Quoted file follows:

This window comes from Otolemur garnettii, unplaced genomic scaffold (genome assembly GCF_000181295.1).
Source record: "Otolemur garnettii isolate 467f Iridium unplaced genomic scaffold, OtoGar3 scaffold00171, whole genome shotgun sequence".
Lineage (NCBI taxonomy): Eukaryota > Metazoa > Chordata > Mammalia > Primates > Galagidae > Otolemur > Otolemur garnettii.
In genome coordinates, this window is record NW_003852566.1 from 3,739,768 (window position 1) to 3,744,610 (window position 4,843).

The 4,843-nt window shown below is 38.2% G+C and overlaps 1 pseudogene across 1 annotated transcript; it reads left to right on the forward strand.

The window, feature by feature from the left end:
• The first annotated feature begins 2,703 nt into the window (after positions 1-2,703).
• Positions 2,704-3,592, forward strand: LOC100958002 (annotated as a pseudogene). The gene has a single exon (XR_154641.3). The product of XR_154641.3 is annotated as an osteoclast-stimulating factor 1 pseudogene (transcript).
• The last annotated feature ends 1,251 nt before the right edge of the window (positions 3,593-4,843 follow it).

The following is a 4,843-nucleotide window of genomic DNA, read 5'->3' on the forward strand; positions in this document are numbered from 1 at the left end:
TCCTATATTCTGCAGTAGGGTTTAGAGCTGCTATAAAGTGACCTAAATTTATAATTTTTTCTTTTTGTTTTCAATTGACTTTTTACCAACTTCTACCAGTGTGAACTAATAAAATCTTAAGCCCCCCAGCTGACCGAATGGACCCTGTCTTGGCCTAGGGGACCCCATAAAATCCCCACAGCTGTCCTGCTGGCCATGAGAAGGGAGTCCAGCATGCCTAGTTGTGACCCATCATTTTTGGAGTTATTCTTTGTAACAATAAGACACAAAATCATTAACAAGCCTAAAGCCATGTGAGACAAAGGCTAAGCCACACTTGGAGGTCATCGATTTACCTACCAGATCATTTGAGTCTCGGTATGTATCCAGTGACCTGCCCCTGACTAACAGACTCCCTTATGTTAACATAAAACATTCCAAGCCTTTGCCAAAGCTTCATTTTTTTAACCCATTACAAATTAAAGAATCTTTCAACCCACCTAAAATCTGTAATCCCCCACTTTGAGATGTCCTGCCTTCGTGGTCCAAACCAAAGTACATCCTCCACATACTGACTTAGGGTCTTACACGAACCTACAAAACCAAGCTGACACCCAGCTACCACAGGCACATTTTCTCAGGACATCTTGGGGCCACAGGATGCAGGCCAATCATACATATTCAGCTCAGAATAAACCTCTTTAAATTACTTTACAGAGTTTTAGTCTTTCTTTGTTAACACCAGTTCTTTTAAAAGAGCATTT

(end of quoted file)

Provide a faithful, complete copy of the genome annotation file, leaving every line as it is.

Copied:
This window comes from Otolemur garnettii, unplaced genomic scaffold (genome assembly GCF_000181295.1).
Source record: "Otolemur garnettii isolate 467f Iridium unplaced genomic scaffold, OtoGar3 scaffold00171, whole genome shotgun sequence".
Lineage (NCBI taxonomy): Eukaryota > Metazoa > Chordata > Mammalia > Primates > Galagidae > Otolemur > Otolemur garnettii.
In genome coordinates, this window is record NW_003852566.1 from 3,739,768 (window position 1) to 3,744,610 (window position 4,843).

The 4,843-nt window shown below is 38.2% G+C and overlaps 1 pseudogene across 1 annotated transcript; it reads left to right on the forward strand.

The window, feature by feature from the left end:
• The first annotated feature begins 2,703 nt into the window (after positions 1-2,703).
• Positions 2,704-3,592, forward strand: LOC100958002 (annotated as a pseudogene). The gene has a single exon (XR_154641.3). The product of XR_154641.3 is annotated as an osteoclast-stimulating factor 1 pseudogene (transcript).
• The last annotated feature ends 1,251 nt before the right edge of the window (positions 3,593-4,843 follow it).

The following is a 4,843-nucleotide window of genomic DNA, read 5'->3' on the forward strand; positions in this document are numbered from 1 at the left end:
TCCTATATTCTGCAGTAGGGTTTAGAGCTGCTATAAAGTGACCTAAATTTATAATTTTTTCTTTTTGTTTTCAATTGACTTTTTACCAACTTCTACCAGTGTGAACTAATAAAATCTTAAGCCCCCCAGCTGACCGAATGGACCCTGTCTTGGCCTAGGGGACCCCATAAAATCCCCACAGCTGTCCTGCTGGCCATGAGAAGGGAGTCCAGCATGCCTAGTTGTGACCCATCATTTTTGGAGTTATTCTTTGTAACAATAAGACACAAAATCATTAACAAGCCTAAAGCCATGTGAGACAAAGGCTAAGCCACACTTGGAGGTCATCGATTTACCTACCAGATCATTTGAGTCTCGGTATGTATCCAGTGACCTGCCCCTGACTAACAGACTCCCTTATGTTAACATAAAACATTCCAAGCCTTTGCCAAAGCTTCATTTTTTTAACCCATTACAAATTAAAGAATCTTTCAACCCACCTAAAATCTGTAATCCCCCACTTTGAGATGTCCTGCCTTCGTGGTCCAAACCAAAGTACATCCTCCACATACTGACTTAGGGTCTTACACGAACCTACAAAACCAAGCTGACACCCAGCTACCACAGGCACATTTTCTCAGGACATCTTGGGGCCACAGGATGCAGGCCAATCATACATATTCAGCTCAGAATAAACCTCTTTAAATTACTTTACAGAGTTTTAGTCTTTCTTTGTTAACACCAGTTCTTTTAAAAGAGCATTT